27th February 2011 - "O what needless pain we bear"
Usha Hull - St Peter's, Tewin and St Michael's
‘Some of your hurts you have cured, and the sharpest you still have survived, but what torments of grief you endured, from the evil which never arrived,’ says the author and poet Ralph Waldo Emerson. Another famous American author, Mark Twain, was to say about worry, ‘I am an old man, and have known a great many troubles, but most of them never happened.’ Yet another American, Thomas Jefferson, one time president of the US, was to lament, ‘How much pain they have cost us, the evils which have never happened.’
Mankind has worried throughout history and the 21st century is no different. We seem to live in a culture of worry. We worry about everything and nothing. We worry about our families, our futures, about success and failure, about health and money, about responsibilities, personal security. We worry about being lonely and we worry about not having enough personal space. We worry about going to the dentist, we worry about not going to the dentist. There are a million things we worry about in the course of our lives. And mostly we find that all our worries amount to nothing, that the scenario, the problem, the dreaded outcome never comes to pass or even if they do are not as bad as we expected.
For millions of people in the world we live in today, worry is the misery of choice, taking away our joy in life, stunting us in our spiritual growth, shutting us off from the freedom and clear sightedness that a life free of worry can bring. And sadly, worry has a negative impact not just on our spiritual health but on our physical health as well. Two typical diseases of the present day world are the stomach ulcer and coronary thrombosis. Both it seems are the result of worry. It seems our affluent western way of life does not decrease our tendencies to worry by one iota. Health professionals of the 21st century recognise more and more that poor emotional health may lead to the risk of major health problems, and they increasingly link positive emotions to better physical health. A paper published in Science Daily in 2010 argued that people who had a positive and worry-free outlook on life were less at risk from heart disease. It found that feelings such as joy, happiness, excitement, enthusiasm and contentment had positive health benefits.
The Lord had a very shrewd knowledge of human nature and in today’s Gospel urges us in no uncertain terms not to worry. This is a passage from the Scriptures we are all quite familiar with, and it comes after the sermon on the Mount. But just supposing, for an instance, that you were reading this passage for the first time, that you were looking at it from the point of view of an outsider. How do you think unchurched people would view the words of Jesus, ‘Look at the birds of the air, they sow not or reap’ as a way to conduct our lives? In today’s economic climate would they not, for example, scoff at the Christian ideal as being impractical and naive? At a time when homes are being repossessed, when so many are losing their jobs, at a time of sharp cuts when the pain is felt throughout the land, is it practical to urge that we do not worry? Could it be that the Lord’s message in this passage of Scripture is meant for some other time, some other people and not us?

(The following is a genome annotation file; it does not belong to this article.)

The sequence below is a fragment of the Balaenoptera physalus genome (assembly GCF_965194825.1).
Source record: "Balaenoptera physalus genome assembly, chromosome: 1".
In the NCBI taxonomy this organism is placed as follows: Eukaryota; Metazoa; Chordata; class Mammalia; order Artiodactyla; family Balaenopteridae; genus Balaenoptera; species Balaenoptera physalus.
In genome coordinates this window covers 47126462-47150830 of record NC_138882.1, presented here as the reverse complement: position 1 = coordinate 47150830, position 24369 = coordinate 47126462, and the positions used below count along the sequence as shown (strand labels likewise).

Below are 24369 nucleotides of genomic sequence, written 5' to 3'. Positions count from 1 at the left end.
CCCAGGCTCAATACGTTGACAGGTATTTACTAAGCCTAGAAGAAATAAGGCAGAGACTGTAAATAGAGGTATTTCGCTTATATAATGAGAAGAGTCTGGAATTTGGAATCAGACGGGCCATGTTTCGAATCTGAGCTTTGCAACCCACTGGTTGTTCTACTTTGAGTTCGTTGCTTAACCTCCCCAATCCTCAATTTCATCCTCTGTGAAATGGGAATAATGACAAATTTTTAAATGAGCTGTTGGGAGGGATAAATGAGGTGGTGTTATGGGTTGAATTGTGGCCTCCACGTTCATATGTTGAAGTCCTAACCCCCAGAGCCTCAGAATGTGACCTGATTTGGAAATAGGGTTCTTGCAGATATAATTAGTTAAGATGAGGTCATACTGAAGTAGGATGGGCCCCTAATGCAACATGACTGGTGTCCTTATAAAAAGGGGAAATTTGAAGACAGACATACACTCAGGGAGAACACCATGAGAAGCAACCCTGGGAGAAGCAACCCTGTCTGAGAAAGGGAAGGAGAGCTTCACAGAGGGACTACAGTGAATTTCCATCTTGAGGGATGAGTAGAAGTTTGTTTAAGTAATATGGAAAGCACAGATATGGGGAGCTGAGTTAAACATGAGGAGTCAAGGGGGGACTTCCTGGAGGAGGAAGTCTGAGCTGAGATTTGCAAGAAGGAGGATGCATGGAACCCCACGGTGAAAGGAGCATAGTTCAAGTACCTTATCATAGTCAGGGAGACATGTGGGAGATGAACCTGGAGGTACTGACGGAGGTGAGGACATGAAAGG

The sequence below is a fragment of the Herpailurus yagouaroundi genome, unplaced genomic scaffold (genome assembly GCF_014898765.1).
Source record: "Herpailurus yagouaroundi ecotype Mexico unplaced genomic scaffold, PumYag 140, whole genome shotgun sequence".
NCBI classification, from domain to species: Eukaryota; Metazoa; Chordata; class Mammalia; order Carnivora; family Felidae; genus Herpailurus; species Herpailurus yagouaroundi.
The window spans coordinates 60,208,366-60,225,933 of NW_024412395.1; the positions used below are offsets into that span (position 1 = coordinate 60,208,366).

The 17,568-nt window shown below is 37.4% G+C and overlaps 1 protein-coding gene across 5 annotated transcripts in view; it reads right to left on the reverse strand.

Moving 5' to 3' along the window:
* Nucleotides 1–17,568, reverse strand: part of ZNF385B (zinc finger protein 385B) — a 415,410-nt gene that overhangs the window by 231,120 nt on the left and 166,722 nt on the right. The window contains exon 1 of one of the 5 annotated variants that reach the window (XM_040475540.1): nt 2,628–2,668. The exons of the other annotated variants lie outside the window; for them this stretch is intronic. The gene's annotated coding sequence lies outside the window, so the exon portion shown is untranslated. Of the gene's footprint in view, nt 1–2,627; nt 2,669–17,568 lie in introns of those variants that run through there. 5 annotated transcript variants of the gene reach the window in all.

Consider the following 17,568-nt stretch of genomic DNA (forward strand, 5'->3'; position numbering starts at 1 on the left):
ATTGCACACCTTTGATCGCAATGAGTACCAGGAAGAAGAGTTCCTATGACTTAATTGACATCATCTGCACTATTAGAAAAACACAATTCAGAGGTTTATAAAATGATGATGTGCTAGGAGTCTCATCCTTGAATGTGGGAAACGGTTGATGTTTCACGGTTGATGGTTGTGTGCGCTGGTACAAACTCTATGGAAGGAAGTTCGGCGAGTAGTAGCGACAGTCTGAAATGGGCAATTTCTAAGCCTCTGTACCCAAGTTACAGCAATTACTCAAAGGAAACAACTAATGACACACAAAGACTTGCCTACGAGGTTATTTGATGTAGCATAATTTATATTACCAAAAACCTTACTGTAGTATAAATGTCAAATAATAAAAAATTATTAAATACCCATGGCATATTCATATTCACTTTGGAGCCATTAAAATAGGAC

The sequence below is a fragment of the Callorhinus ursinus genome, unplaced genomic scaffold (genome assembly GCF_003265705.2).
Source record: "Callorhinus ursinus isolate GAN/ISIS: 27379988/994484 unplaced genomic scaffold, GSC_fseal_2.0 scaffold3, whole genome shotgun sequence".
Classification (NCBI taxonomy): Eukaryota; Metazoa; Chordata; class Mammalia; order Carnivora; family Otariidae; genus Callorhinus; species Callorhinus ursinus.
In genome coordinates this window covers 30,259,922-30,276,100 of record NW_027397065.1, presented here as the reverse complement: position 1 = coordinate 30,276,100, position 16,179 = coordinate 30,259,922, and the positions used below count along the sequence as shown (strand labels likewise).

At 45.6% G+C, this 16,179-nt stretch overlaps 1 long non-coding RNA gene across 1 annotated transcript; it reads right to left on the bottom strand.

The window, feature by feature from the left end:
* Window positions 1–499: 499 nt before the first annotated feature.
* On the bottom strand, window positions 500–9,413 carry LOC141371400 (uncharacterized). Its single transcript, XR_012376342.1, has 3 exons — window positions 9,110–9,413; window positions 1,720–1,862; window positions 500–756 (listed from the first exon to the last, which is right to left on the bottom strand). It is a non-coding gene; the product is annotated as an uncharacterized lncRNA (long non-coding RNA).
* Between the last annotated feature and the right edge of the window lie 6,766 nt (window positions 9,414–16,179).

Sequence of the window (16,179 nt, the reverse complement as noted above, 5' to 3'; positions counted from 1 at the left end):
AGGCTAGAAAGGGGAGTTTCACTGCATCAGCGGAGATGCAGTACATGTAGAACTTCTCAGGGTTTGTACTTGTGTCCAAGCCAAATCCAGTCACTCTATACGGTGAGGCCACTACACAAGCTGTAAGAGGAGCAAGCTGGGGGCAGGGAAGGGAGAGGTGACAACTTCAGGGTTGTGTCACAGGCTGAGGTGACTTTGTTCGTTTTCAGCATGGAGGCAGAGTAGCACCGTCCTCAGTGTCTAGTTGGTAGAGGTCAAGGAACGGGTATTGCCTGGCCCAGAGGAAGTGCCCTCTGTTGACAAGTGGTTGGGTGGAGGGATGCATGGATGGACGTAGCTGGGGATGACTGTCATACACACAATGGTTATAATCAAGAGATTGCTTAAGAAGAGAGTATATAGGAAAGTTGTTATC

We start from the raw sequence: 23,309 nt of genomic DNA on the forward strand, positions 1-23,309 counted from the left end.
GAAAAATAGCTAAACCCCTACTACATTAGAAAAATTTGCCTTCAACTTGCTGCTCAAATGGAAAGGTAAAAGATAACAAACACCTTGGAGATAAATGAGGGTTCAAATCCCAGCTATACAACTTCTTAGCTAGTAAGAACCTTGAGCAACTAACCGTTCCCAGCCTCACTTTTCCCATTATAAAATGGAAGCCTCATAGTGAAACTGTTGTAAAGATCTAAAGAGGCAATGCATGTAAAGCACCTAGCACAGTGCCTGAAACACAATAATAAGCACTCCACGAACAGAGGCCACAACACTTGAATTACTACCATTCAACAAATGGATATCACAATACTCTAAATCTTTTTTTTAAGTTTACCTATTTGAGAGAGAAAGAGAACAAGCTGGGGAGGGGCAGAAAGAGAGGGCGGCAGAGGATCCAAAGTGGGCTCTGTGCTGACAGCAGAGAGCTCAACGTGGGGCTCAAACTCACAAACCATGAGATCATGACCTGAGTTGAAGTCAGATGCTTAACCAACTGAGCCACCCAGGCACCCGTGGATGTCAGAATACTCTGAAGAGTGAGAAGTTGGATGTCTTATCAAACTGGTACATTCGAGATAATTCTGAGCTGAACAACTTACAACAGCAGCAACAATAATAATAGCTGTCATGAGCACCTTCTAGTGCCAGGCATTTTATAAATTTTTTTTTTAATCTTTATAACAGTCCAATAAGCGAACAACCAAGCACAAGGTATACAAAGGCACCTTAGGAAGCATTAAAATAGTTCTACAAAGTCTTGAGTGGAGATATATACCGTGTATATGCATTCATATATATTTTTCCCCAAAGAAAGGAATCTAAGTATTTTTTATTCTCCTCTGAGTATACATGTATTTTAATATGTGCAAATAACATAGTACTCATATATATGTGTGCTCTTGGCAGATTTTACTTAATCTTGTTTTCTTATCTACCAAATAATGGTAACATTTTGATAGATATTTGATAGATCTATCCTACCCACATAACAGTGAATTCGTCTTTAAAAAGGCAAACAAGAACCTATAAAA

To answer these questions, we need to look a bit at who Jesus is and at who he would have us be. Former Bishop of Durham, Tom Wright, asks, ‘has it ever struck you what a basically happy person Jesus was?’ Wright points out that we tend to regard Jesus through very serious lenses based on the biblical portrait of him as described in Isaiah as ‘a man aquainted with grief’, the suffering servant, the person who took on all the sins and cares of the world. We know for instance he felt anger when he overturned the tables of the money lenders, that he knew grief when he wept at the tomb of Lazarus, that he struggled for long hours in the Garden of Gethsemane trying to come to terms with the horror that awaited him.
We rarely tend to think of him as happy, yet he must have been so. Who but a happy person would love children and welcome them coming to him. Who but a basically happy person would be gentle and courteous towards women. Who but a basically happy person would trouble to provide wine at a wedding, particularly when the wedding guests had already had a few. Who but a basically happy person would take the time and the care to observe the natural passing of the seasons, the rhythm of the earth as the sower went out to sow, the farmer to take in the harvest. And who but a basically happy person would admire the beauty and simplicity of a flower, the wheeling of the birds overhead, the ripening of the wheat in the fields.